Last week, Georgina and Marguerita residents told the City Council that City Hall was barking up the wrong tree.

Neighbors had received flyers from City Hall advising that the iconic, 100-year-old Canary Island Palm trees that line their streets between Ocean Avenue and 14th Street would be supplemented with sycamore trees.

Residents told City Council they didn’t want any other kinds of trees visually interfering with the majestic palms that defined their streets.

I talked to Barbara Stinchfield, director of Community and Cultural Services who now oversees the city’s urban forest.

“The flyer stated that sites adjacent to their homes were selected for new sycamore trees because of the need for increased canopy cover on their street. The proposed planting of the sycamores did not include taking out any palms,” she said.

Stinchfield told me there’s a need to add a second tree species to mono-species streets like Marguerita and Georgina to fill in, act as a replacement for trees that are removed and to help prevent the spread of an incurable fungus that’s always fatal to giant palms.

She said that after the flyer was distributed, she met with some of the neighbors last month and informed them planting would be suspended and sycamores would be removed from the draft “street tree species list.”

Stinchfield, the Urban Forest Management Plan Task Force (UFMPTF) and city arborists are working on selecting both alternative and replacement trees for the list. She assured me that the selection process will be well vetted “in open public workshops to be held in May and June. Everybody will have a chance to participate.”

What about the existing palms on Marguerita and Georgina? According to Stinchfield, “On Georgina, there are currently 12 declining palms of which two were removed in 2010. No replacement trees were planted. Marguerita currently has 32 declining palms with no removals since the mid-1990s.”

Since replacement palms can also acquire the fungus, alternate species are needed.

Even though Stinchfield and members of the UMPTF had met with Marguerita and Georgina residents, a handful of neighbors appeared at council last week complaining that their majestic palms would not have exclusivity on their streets under City Hall’s plans.

They predicted declines in property values if other tree species were added and therefore vowed political retaliation against future school parcel tax ballot measures. Ouch! These folks play hardball.

There’s only one problem. There may not be a choice. Planting more of the current species of palm could exacerbate the spread of the fungus. The only alternative to planting non-palm species may be no trees at all.

City Hall’s notification process is frequently criticized. The timing of this flyer was poor she told me.

“There was a communication error,” she said. “Planning got ahead of public opinion.”

In this case, it may be these residents — many of them veterans of the “hedge wars” seven years ago — are skeptical of proposed changes to their streets and distrust City Hall. They might have felt it would be a good idea to acquire some political clout as a back-up in case the planning process doesn’t suit their fancy.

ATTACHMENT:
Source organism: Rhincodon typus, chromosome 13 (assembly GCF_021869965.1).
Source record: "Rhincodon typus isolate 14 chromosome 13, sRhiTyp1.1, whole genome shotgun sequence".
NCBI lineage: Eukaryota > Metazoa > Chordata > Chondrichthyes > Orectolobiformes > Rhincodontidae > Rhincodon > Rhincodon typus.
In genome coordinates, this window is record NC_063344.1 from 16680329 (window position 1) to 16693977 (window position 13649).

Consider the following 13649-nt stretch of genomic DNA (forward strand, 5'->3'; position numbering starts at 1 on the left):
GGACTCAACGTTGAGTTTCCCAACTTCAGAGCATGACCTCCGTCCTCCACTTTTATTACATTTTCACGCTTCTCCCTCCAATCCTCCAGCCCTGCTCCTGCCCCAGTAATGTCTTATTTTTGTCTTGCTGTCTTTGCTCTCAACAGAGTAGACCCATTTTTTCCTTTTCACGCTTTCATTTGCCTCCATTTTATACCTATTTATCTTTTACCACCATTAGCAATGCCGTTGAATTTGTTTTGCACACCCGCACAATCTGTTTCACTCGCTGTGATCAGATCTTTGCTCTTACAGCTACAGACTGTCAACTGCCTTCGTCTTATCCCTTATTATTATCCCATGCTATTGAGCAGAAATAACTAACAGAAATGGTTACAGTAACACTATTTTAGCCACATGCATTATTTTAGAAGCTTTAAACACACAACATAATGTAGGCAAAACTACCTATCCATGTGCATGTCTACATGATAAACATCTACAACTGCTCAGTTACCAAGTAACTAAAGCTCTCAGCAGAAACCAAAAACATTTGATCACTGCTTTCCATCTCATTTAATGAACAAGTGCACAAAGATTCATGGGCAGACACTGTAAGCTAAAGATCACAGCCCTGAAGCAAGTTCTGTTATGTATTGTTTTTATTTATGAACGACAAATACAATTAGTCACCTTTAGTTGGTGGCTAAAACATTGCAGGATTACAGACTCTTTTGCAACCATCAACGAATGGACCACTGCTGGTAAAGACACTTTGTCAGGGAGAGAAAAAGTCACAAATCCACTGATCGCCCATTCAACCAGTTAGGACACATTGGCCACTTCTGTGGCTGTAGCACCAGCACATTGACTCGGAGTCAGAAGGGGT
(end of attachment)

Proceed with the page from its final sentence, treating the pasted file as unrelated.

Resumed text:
Pico Veggie Garden is back

Last May 24, I wrote about an unused landscape planter in the Farmers’ Market area of Virginia Park. As a community project, farmers and Pico market folks planted vegetables and herbs in the empty planter.

Although the spontaneous community garden was a very cool idea, had an educational component and neighborhood support, a City Hall grinch spotted the veggies and said, “Oh No! That can’t happen.”

The Community Maintenance Department quickly dispatched groundskeepers to obliterate the offending veggies. Nondescript bushes took their place.

Recently, someone put a bug in Mayor Richard Bloom’s ear about “the little garden that was” and he got involved. City Hall bureaucrats backed down and wisely decided to surrender the planter to the farmers.

The decorative bushes were removed. New lettuce, cilantro, corn, zucchini and other herbs and vegetables were planted by market staff. The planter is “blooming” again. Hurrah!

Trees for 20th and Cloverfield — at last

Speaking of planting street trees, there’s a streetscape proposal for new landscaping on 20th Street and Cloverfield Boulevard in the Pico Neighborhood that’s been waiting for implementation for a dozen years.

This proposal, approved by Pico neighbors and City Council, would bring new shade trees and hardscaping to sidewalks and parkways on 20th and Cloverfield between Pico Boulevard and the I-10 freeway. There’s good news in the form of a timetable to finally complete the work.

City engineer Lee Swain e-mailed: “The design is scheduled to be completed in the next month or so and submitted for plan check review and final approval. The bid documents will be prepared and the project is anticipated to be advertised in July with council approval for an award of a construction contract in September. A construction start date is anticipated in October 2011 with completion of construction anticipated for summer 2012.”

Bill can be reached at

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